Impostor syndrome can file away at our accomplishments, inserting doubt where we should see success. Over on Medium, game developer Stuart Lilford digs deep into his career history to explore the many ways impostor syndrome has been part of his life.
(If you’re caught by the paywall, the article can also be read on Gamasutra.)
So I *did* have an imaginary friend, but he appeared in my life when I was a bit older (around the age of 14) and is still around now. However, he was less of an imaginary friend and more of an imaginary asshole. His name is Jason.
Jason is an asshole because he’s one of those people that are always putting you down. Whenever I decide to try and make something creatively, Jason pops up to question why I’m even bothering. Whenever I put something I’ve created online, be it a game or some artwork, Jason will arrive to suggest that I shouldn’t have done it and that I look like an idiot. Whenever I receive some praise or recognition for something I’ve done, he’ll be there to tell me that I’m a fraud, I don’t deserve the recognition. I’m not as good as other people doing the same thing as me. The person praising me has made a mistake.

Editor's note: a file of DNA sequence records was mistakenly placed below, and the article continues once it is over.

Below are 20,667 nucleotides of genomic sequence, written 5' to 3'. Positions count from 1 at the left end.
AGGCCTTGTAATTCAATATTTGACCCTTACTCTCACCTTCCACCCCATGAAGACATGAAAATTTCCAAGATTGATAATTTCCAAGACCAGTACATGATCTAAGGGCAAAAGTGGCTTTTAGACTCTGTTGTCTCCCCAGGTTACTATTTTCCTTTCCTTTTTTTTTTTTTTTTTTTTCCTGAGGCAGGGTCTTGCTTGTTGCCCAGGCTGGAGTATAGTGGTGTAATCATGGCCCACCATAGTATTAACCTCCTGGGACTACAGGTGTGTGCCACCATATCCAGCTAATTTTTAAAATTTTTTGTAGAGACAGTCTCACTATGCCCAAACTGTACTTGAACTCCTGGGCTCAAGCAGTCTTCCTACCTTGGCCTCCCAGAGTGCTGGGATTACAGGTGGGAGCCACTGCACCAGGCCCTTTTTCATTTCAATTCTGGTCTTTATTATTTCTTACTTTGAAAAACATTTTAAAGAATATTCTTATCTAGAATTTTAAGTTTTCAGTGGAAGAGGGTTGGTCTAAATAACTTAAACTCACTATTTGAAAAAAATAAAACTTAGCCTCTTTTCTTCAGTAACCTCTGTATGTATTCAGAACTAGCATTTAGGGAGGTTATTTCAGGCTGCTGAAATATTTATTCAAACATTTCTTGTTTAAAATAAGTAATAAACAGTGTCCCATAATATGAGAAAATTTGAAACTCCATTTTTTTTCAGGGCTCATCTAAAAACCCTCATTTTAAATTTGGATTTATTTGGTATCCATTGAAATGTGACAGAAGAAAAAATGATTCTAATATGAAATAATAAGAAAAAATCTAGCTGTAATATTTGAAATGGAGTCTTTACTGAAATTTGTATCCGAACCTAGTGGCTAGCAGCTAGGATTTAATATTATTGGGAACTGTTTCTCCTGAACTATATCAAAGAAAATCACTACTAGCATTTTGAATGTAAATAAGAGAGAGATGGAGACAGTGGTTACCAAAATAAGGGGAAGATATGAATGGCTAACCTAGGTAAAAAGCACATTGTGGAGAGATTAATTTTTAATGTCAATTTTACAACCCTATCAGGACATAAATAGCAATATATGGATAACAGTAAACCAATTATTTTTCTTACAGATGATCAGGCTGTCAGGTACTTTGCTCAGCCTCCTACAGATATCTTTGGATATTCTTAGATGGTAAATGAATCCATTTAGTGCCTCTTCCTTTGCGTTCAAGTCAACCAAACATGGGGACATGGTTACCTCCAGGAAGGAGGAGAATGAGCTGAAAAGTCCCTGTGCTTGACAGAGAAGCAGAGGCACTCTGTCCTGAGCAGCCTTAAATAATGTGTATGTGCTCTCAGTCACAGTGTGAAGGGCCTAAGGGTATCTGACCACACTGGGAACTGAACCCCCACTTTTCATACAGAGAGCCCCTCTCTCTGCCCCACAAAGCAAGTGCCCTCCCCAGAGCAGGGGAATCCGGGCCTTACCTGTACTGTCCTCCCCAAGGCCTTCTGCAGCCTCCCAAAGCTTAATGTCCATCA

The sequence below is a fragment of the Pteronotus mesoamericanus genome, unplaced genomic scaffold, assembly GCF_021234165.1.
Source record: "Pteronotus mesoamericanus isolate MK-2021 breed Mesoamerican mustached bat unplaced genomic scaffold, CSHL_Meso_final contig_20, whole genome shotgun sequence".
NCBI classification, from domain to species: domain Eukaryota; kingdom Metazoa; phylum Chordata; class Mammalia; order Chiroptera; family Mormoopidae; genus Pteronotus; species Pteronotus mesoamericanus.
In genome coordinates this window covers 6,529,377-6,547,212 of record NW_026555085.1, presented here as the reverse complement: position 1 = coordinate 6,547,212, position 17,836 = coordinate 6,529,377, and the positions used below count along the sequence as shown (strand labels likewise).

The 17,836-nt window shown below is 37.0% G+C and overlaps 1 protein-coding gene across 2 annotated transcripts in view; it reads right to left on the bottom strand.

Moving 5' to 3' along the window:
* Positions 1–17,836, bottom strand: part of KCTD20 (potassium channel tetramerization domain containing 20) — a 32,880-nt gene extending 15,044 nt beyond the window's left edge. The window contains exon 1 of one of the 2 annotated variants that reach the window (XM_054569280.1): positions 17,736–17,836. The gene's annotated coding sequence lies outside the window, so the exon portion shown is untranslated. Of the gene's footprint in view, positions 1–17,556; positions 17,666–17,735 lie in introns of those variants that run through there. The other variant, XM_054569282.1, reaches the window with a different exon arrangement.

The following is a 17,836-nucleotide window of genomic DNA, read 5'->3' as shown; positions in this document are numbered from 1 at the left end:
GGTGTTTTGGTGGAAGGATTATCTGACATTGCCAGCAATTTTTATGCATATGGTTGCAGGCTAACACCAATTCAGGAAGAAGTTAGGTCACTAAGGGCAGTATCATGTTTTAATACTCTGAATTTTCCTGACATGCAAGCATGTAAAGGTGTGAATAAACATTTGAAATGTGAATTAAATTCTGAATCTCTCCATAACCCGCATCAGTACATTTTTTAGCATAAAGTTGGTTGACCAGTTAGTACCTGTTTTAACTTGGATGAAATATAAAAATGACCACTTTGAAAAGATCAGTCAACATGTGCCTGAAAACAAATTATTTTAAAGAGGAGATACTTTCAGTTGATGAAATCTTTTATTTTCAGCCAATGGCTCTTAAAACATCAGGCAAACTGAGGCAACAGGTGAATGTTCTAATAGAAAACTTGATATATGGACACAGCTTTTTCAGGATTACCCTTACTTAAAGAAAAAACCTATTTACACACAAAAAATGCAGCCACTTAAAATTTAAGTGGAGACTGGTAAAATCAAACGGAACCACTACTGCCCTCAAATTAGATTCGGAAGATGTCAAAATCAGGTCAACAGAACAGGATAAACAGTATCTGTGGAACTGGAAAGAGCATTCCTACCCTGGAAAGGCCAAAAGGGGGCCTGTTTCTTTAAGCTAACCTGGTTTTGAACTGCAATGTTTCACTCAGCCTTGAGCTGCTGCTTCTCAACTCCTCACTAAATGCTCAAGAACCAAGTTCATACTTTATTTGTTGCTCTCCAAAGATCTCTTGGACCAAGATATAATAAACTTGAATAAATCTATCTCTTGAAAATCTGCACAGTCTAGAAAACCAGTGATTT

Jason appears all the time, but there are a number of occasions when he’s had a really negative impact on my mental state. Here are some of the main examples of when Jason has appeared in my life.
Lilford’s story is a personal one, and he has a lot of insight to share. Continue over to Medium for more.
Dr. B has also talked about impostor syndrome in an article for Geek & Sundry, so check it out if you’d like the perspective of a mental health professional.